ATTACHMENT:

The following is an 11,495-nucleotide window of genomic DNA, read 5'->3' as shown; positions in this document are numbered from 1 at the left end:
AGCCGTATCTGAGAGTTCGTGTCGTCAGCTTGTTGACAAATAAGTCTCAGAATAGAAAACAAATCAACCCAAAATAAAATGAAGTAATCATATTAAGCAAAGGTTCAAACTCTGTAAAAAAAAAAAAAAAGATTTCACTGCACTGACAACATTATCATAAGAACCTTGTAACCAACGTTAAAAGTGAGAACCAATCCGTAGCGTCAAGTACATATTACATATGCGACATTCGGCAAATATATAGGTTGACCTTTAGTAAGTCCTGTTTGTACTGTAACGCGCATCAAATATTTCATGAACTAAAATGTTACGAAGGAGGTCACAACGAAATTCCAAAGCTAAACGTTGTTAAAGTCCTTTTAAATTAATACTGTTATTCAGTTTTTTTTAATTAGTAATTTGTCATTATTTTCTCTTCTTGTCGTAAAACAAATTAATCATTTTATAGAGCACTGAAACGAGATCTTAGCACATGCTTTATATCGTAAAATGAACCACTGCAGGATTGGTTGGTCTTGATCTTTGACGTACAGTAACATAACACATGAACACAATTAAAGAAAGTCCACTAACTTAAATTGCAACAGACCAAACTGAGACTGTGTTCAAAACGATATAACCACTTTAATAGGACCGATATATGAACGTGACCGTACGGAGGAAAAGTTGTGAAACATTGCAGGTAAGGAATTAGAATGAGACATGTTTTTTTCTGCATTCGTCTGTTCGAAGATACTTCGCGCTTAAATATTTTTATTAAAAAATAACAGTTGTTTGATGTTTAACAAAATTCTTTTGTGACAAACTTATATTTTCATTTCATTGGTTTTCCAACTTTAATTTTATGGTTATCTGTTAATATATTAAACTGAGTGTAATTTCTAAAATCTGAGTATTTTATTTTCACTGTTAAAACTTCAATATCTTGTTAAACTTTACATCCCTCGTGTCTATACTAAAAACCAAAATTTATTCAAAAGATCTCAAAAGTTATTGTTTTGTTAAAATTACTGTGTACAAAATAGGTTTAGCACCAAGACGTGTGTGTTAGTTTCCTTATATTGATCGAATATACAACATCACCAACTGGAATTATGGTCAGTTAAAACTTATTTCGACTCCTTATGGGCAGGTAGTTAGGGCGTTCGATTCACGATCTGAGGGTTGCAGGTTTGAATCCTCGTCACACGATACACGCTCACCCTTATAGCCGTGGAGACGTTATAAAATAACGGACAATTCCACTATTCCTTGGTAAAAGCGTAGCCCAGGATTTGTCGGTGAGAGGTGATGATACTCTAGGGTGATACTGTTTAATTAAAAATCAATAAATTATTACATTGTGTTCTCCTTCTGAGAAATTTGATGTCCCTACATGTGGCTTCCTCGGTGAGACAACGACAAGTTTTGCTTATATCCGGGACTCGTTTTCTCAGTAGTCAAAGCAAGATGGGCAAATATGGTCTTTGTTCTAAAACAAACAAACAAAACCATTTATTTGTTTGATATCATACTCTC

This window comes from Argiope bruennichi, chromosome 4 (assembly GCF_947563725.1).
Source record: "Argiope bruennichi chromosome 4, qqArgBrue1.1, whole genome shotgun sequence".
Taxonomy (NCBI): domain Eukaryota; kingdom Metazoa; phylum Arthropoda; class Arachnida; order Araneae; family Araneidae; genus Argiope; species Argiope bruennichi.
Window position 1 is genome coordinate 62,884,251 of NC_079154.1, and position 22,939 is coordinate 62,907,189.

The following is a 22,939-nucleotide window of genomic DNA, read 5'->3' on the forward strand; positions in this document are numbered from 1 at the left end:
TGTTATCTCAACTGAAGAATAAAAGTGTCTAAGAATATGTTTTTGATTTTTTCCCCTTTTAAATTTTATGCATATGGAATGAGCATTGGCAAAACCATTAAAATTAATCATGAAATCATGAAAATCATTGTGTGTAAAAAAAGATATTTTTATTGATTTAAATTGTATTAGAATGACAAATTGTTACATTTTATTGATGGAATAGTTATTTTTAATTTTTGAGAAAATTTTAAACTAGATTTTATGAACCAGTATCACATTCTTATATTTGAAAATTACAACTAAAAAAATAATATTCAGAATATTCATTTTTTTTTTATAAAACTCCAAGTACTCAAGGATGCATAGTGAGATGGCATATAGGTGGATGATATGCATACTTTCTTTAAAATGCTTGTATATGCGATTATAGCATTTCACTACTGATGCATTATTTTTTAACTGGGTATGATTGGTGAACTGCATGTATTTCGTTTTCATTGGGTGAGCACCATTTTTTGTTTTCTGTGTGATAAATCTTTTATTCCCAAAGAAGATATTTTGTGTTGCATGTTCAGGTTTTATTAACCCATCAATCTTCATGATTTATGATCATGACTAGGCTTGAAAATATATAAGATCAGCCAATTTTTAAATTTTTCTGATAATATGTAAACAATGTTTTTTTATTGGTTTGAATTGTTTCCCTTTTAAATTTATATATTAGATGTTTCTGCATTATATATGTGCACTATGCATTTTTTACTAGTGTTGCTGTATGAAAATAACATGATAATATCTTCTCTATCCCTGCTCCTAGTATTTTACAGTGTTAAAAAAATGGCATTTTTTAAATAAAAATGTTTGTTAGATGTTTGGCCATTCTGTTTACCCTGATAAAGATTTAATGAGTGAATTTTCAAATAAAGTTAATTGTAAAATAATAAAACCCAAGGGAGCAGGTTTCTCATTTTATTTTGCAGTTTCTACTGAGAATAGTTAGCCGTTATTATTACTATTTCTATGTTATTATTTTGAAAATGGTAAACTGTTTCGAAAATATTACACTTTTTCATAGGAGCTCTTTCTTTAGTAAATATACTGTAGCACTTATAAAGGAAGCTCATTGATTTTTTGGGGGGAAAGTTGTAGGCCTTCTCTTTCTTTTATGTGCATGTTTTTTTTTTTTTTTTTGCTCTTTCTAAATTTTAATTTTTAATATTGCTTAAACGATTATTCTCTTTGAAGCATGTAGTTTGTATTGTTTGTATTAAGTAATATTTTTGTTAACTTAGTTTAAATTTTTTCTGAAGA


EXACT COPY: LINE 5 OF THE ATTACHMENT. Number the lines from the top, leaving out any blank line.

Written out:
Taxonomy (NCBI): domain Eukaryota; kingdom Metazoa; phylum Arthropoda; class Arachnida; order Araneae; family Araneidae; genus Argiope; species Argiope bruennichi.